Michael Anthony García, an Austin-based artist and curator, creates installation, video, and sculptural work that explores personal questions of identity and cultivates community.
AUSTIN, TX—Visitors interacting with Michael Anthony García’s current exhibition entangled portmanteau at Austin’s Ivester Contemporary—which closes this weekend with a reception Friday, February 24, 7-9 pm—first walk through the piece Safe (in) Space, a collage of t-shirt cuttings on a sheer white curtain. The words “weird,” “happy,” and “fresh Mex” stand out. In contrast, smaller text was taken from a memorial t-shirt and reads “y dejo luz” and “eternidad,” reminding viewers of their mortality. The title points to the friction of finding safe spaces, ones that might only exist in space or fantasy. Collaged towers are dispersed through the gallery and act as watchful sentinels.
García’s installations and video pieces often aggregate daily images, found text, objects, and clothing he sources from the community. Clothes have been a long-standing medium in the work of the Austin-based artist, whose practice spans photography and video, sculpture and installation, performance, curation, and poetry.
“It’s always been a way for me to be abstractly figurative in my work, to bring the body into it but without being too literal,” says García. “Clothing, for me, is like fossils of the human form. It’s a way to bring that corporeal aspect to the work. It’s always been a way for people to connect. We all wear clothes, we all have certain patterns or colors that click with us, and we bring our connotations to it. It’s an entryway for people.”
García meets me on Zoom from his home studio in Austin. His on-screen comfort comes from his work as an educator throughout the pandemic and his frequent work in performance and video.
“I’ve had to find a special way of working because working full time as a teacher, it’s so demanding and so draining,” describes García, who has curated exhibitions in Austin at Mexic-Arte Museum, the gallery at the Austin Central Public Library, Fusebox Festival, and at Texas State University Galleries in San Marcos. “So I have had to adapt this split life to where I’ll find a pocket of time when I’m going to cram the actual physical making of the work. But prior to that, the ideas live in my head or sketches on paper. And then they evolve as I ruminate over what it will eventually become.”
Our asynchronous coupling of a virtual meeting about work later viewed in person echoes a duality to García’s multifaceted practice, which includes collaborations with the curatorial collective Los Outsiders with Salvador Castillo, Hector Hernandez, and Roberto Jackson Harrington; hosting the podcast El Puente with Dave Bellesen and Kimberly Pollini; and as publisher of POCa Madre Magazine. Another duality that influences his current work is the isolation of the pandemic while completing his MFA program at the School of the Art Institute of Chicago. Yet another is García’s 2017 acquisition of Mexican citizenship.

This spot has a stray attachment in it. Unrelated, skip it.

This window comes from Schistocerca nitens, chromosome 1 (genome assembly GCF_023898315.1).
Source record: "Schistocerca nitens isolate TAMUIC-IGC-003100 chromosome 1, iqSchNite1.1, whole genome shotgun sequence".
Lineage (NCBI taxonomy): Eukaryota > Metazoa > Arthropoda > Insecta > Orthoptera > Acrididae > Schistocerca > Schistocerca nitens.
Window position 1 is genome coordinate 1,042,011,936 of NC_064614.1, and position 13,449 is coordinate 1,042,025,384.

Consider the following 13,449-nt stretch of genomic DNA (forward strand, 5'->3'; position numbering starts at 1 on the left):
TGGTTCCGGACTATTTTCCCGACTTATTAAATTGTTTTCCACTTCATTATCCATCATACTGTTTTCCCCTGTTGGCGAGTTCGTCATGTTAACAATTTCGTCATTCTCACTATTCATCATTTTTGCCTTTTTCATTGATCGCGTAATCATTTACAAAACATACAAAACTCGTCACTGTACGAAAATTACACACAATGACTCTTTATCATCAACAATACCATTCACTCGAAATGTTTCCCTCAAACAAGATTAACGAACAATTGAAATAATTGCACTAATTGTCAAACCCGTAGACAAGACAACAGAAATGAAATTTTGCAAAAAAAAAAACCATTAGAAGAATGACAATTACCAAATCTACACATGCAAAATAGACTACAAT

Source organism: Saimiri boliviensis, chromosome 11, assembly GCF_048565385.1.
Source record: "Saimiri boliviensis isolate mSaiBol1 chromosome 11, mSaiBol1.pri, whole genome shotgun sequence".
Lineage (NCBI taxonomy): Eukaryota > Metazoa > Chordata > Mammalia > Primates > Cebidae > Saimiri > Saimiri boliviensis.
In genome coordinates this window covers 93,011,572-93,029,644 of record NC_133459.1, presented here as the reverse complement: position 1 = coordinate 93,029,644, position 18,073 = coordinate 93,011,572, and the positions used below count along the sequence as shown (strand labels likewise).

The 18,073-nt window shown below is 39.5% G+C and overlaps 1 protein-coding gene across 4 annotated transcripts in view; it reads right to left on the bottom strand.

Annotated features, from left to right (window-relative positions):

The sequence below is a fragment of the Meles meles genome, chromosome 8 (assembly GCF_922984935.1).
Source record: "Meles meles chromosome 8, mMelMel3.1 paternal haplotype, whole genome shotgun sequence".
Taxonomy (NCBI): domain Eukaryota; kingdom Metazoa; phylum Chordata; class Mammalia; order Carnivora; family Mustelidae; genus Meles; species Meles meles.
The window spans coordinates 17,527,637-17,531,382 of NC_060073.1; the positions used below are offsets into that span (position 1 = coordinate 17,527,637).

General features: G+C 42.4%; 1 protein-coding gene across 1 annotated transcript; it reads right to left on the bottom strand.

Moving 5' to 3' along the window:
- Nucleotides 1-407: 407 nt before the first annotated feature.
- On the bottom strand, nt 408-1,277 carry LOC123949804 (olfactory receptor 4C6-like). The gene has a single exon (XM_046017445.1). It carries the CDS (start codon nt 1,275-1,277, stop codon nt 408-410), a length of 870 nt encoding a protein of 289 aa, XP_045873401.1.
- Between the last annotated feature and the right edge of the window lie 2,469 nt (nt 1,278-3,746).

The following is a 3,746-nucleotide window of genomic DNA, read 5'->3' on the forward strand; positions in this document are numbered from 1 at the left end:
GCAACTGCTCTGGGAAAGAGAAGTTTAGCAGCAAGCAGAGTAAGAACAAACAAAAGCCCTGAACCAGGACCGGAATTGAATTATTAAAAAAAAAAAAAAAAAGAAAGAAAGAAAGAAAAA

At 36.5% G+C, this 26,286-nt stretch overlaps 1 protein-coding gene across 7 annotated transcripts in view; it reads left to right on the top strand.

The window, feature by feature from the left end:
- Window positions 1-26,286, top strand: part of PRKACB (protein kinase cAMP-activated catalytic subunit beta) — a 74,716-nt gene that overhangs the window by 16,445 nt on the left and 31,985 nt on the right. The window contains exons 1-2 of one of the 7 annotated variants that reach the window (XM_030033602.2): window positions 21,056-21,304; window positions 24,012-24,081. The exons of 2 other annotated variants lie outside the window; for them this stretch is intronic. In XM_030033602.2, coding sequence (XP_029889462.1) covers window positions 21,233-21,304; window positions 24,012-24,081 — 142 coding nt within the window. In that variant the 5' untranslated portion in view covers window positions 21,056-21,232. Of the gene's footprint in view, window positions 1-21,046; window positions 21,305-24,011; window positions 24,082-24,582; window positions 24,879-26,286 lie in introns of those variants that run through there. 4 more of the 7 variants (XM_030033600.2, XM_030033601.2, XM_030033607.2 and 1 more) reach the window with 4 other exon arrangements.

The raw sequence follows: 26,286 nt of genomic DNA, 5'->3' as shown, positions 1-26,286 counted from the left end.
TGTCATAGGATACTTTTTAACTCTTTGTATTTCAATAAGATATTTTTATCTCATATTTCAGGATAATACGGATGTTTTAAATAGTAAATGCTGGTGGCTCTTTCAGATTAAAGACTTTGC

“It affected me in a profound way that I wasn’t expecting, emotionally. Having that paper, that passport that says Mexican, was a confirmation, if you will. But along with it came this guilt. I do have the privileges of having been born and raised [in the United States].”
García, who navigates racial and cultural judgment on both sides of the border, turns to futurism to joke about the concept of extraterrestrial aliens as a counterbalance to his everyday experiences. In a 2020 interview, García describes how his work “is grounded in a utopian projection of positivity.”
In his show at Ivester Contemporary, García brings images of the graffiti tag “buscar” into the video work plotted points (can also make constellations). Found all over Austin, García says the anonymous tag acts as “a message to me, reminding me to keep looking, keep seeking, which I think is a huge part of growth.”
The plotted points video includes a sound bite and clip from a FaceTime conversation with García’s mother, who has become a collaborator in García’s practice.
“Once my parents were resigned to the fact that I was an artist, they really took an earnest interest in it,” García says. “We have collaborated in the past. It’s special to me that my mom has helped me in that way. There are tools that I’ve gotten from my father. My parents are part of my practice.”
In his ongoing series Mil Disculpas, García travels to Mexico City and purchases items from markets which he uses to create futuristic armor. Dressed in his attire, he takes the Mexico City Metro with the goal of taking a selfie at every Metro train station. Drawing stares from people going about their daily tasks, García uses the performance as a meditation, growing familiar with his life’s enduring feeling of otherness.
As García sews together text and imagery either physically or digitally, he searches for the answer to the fundamental question of who he is. Echoes from his life, parents, history, and cultures come together to form bright guiding stars. In the presence of García’s artwork or the artist himself, in that space between a question and reply, one knows that together, a response can be formed despite the lack of an easy answer.
“We all have those moments when we need to pull away, and then those times when we need to feel we’re part of something larger,” García says. “I like bringing people together. Maybe it’s me trying to fill in that alienness gap that I have. If I can help someone else not feel that way. Conversation and that idea of entanglement. Relationships are that way, too.”